The average monthly rent for an apartment in Manhattan surpassed $5,000 for the first time – and realtors say demand and prices will continue to rise in the fall.
According to a report by Miller Samuel and Douglas Elliman, the average apartment rent in June was $5,058, the highest on record. Average rental rates increased 29% year over year, while median rent rose 25% to $4,050 per month.
Aside from discounting many tenants, the increases could have knock-on effects given broader inflationary pressures. Rents are a key component of the government’s CPI, which rose 9.1% year-on-year in June, and New York is the country’s largest rental market.
Continued price pressure on Manhattan rentals could contribute to higher inflation in the coming months and put more pressure on the Federal Reserve to raise interest rates to tame prices.
“There’s no sign of slowing down, at least not yet,” said Miller Samuel CEO Jonathan Miller.
A billboard for rental apartments in the Chelsea Tower.
Jeff Greenberg | Getty Images
Miller said higher mortgage rates and fears of a housing downturn are driving more potential buyers into the rental market.
At the same time, Manhattan housing supply, which has skyrocketed during the pandemic, is now near record lows. The vacancy rate at the end of June was only 1.9% with around 6,400 apartments available – 46% less than in the previous year.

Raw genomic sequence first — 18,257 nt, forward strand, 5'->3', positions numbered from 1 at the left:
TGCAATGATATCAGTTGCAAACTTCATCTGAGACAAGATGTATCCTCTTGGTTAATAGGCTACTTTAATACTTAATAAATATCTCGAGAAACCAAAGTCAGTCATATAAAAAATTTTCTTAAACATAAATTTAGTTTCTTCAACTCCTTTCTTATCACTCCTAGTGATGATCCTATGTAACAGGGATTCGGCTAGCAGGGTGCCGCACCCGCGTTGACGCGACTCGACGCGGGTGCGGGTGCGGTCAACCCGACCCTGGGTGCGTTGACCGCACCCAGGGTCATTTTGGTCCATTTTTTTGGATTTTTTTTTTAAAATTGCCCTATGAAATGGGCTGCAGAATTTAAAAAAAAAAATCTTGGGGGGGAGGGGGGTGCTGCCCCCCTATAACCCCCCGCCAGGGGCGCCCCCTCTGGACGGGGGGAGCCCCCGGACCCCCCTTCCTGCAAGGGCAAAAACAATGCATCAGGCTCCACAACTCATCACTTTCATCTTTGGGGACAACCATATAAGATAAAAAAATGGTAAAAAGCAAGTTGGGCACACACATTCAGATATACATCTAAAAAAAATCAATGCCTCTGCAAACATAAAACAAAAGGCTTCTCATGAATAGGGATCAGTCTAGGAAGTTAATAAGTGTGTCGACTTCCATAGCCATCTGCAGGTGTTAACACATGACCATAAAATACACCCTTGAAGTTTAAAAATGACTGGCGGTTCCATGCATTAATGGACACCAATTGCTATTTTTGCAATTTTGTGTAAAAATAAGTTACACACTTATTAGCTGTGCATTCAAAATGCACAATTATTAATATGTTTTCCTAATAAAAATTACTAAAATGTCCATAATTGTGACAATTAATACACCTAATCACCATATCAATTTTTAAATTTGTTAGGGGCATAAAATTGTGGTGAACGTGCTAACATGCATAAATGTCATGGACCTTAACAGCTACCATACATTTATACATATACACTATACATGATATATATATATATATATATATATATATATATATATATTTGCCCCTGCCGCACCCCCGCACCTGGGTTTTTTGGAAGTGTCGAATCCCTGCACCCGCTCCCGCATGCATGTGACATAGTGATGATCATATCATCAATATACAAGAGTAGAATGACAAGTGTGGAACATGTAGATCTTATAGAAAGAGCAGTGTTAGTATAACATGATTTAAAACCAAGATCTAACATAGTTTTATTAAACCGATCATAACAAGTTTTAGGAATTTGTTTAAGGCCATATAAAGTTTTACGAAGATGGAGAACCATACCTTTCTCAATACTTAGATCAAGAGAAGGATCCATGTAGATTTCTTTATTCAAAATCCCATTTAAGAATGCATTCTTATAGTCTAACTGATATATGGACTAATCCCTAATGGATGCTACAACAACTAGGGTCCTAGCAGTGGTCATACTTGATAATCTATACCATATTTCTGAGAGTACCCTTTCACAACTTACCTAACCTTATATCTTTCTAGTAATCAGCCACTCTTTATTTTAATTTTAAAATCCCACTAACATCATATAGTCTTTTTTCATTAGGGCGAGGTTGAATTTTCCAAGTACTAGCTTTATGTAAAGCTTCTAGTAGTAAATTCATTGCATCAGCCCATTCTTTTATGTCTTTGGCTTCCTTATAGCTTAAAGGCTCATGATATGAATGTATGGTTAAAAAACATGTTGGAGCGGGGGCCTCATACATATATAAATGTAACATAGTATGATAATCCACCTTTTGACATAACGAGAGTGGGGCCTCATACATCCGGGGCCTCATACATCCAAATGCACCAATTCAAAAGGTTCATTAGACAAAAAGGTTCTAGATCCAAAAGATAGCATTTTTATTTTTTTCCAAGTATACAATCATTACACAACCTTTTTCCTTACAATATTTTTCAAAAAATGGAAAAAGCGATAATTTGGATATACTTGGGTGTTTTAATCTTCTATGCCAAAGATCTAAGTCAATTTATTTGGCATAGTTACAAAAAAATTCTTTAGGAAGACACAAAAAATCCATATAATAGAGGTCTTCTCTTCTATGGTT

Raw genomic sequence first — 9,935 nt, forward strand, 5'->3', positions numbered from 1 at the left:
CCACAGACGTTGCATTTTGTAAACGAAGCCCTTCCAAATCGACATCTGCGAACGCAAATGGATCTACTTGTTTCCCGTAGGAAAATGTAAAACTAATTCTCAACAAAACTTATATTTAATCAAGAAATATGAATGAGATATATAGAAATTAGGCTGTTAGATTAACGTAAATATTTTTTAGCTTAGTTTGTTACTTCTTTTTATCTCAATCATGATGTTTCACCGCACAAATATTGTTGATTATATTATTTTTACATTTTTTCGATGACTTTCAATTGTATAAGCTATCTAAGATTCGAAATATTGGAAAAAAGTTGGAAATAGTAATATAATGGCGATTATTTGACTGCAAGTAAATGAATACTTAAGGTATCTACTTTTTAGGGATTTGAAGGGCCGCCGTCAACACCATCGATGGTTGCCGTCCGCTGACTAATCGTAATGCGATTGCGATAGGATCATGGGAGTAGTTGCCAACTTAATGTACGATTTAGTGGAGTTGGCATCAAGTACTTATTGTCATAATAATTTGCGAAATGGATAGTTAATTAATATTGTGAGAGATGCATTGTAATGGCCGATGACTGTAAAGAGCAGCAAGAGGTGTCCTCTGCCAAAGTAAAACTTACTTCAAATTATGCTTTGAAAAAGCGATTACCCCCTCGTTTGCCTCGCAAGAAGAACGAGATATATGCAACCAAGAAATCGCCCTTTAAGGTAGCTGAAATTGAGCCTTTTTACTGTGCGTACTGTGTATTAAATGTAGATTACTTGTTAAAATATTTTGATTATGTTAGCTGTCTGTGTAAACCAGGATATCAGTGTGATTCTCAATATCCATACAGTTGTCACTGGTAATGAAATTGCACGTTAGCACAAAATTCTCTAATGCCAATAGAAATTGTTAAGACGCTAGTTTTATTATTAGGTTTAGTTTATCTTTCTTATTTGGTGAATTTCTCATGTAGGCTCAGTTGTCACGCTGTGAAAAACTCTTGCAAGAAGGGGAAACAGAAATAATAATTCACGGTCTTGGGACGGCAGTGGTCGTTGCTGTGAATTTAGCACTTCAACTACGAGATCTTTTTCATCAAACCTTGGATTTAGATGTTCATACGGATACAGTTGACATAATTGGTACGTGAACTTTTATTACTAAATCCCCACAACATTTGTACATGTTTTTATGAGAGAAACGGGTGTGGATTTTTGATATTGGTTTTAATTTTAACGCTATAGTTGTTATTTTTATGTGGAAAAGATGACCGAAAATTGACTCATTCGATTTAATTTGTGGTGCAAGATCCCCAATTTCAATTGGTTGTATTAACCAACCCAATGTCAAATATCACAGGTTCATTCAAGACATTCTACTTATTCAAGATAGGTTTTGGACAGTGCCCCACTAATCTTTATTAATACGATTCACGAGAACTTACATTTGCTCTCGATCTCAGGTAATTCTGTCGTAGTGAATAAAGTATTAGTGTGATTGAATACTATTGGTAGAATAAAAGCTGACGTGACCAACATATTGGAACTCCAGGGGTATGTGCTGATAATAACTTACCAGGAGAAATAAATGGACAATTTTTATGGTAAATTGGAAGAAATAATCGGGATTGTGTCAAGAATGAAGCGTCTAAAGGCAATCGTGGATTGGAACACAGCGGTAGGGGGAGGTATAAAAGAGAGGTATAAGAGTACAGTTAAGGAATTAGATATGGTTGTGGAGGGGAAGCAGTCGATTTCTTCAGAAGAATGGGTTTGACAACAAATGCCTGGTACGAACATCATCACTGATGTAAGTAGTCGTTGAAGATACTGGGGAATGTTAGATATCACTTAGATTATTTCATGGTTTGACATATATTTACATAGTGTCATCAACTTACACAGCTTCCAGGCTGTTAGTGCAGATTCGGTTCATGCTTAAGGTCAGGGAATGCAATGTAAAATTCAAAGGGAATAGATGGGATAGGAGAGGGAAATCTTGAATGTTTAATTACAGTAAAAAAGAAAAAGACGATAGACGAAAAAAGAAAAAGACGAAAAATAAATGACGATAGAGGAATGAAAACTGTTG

Realtors say many families and renters who left the city during the pandemic are now returning, despite concerns about high crime, taxes and troubled subways. Younger tenants are also pouring into the rental market. Millennials and even some members of Generation Z come to the city after college or work away from high-rise rentals to take advantage of the city’s culture and nightlife.
“At the end of the day, they want to be in New York,” said Valirjana Gashi, a broker at Serhant. “Even some of the families that went to Miami are coming back.”
July and August are typically the busiest rental months in Manhattan, as renters look for September start dates before returning to school and work. Realtors say that while open houses for sale are nearly empty, open houses for rental have never been this crowded.
“When a good rental apartment comes along, especially downtown, there are lines around the block,” Gashi said.
Bidding wars are now routine for rentals. Gashi said one of her clients is looking at a one-bedroom downtown apartment listed for $6,000 a month — up from $5,000 a month last year. Client offers $6,750 to try and fend off competing bidders.
She also has a client who plans to eventually buy in Manhattan but is now renting on a budget of over $30,000 a month.
“He’s willing to spend money on rent because when the time is right to buy, he hopes to save even more on the purchase,” she said. “He believes that sales prices will soon drop sharply.”